Thanks!!
     
  8. Reformed 78

    Reformed 78 Puritan Board Freshman

    Thanks!!
     
  9. Cymro

    Cymro Puritan Board Junior

    It was Witherow that nailed it for me.
     
  10. Joshua

    Joshua pilgrim

  11. Krak3n

    Krak3n Puritan Board Freshman

    I actually read that entire book. No, not long ago, just in the time between your post and now. You don't understand! I rarely finish books!

    I will say that I found it concise and thought provoking.

    I've a few questions now, but I'll not hijack this thread.
     
  12. Andrew P.C.

    Andrew P.C. Puritan Board Junior

    For a pretty thorough work on Presbyterianism, I would suggest James Bannerman's Church of Christ (2 Volumes). It's online for free at Internet Archive.
     
  13. Andrew P.C.

    Andrew P.C. Puritan Board Junior

    Some other resources on Presbyterianism:

    George Gillespie - Aaron's Rod Blossoming

    Samuel Rutherford - Due Rights of Presbyteries

    Rutherford - Divine Right of Church Government

    Sundry Ministers of London - Jus Divinum Regiminis Ecclesiastici
     
  14. deathtolife

    deathtolife Puritan Board Freshman


    I found James Bannerman and Witherow extremely helpful. However, as a Presbyterian, may I recommend some literature from the "other side".

    *John Cotton - The Keys of the Kingdom of Heaven and the Power Thereof and The Way of Congregational Churches Cleared (HERE)


    *The Cambridge Platform (here)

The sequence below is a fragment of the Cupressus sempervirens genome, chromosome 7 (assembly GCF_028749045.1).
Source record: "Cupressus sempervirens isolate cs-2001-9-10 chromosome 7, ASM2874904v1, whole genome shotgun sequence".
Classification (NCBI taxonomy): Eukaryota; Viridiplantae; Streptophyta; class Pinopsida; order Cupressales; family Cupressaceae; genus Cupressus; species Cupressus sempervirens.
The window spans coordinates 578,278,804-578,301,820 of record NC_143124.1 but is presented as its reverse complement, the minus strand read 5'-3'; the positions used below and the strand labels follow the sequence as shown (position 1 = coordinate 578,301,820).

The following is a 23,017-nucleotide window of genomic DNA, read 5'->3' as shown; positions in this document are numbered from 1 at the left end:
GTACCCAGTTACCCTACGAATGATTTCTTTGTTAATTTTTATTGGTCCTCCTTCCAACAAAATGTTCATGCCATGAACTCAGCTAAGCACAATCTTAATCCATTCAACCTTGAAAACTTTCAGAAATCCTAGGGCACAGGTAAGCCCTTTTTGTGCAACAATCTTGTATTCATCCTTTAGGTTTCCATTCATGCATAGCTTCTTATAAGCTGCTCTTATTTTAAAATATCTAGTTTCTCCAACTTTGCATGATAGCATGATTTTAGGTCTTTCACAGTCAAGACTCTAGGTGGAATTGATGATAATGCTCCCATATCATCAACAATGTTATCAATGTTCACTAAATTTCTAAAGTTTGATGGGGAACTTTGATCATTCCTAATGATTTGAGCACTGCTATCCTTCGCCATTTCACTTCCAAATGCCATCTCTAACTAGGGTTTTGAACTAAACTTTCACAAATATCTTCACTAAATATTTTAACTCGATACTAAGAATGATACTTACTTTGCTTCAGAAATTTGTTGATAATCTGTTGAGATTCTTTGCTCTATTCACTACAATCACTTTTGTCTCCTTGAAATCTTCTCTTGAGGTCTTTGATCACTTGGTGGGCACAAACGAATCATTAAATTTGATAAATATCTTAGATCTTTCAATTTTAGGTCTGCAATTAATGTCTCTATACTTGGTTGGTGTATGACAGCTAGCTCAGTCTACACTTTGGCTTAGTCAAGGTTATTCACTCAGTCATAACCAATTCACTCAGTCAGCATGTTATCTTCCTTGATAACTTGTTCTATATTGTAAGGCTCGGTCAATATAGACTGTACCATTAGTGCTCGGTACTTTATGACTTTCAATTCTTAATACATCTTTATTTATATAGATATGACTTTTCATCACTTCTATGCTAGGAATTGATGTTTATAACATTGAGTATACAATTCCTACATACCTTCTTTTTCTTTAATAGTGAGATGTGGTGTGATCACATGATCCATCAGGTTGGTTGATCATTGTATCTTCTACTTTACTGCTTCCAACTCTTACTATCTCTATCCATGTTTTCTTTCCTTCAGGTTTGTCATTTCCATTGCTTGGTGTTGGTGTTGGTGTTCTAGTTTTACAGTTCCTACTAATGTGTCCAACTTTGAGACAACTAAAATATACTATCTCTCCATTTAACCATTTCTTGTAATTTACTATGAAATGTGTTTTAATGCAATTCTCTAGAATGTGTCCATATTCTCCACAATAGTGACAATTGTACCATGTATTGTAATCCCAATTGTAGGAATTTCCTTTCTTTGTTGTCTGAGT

*Samuel Mather - An Apology for the Liberties of the Churches in New England: to which is prefixed, A Discourse concerning Congregational Churches (here)


    *George Punchard - A View of Congregationalism (here)


    I would also like to add something. I hope it is helpful to your questions and research.

    I have found through the reading I have done that historic
    independence/congregationalism vs Presbyterianism is not as cut, dry and tidy as we like to make it sound it is. Hunter Powell does a fine job showing this in his book/thesis The crisis of British Protestantism: Church power in the Puritan Revolution (here). He shows well that the differences are often exaggerated. Rev. Dr. Ryan McGraw says "Powell shows how the Scots achieved a high degree of unity with the Apologists (Congregationalists who were known later as the Dissenting Brethren) over the question of the seat of church power." Another brief comment from McGraw in reviewing this book: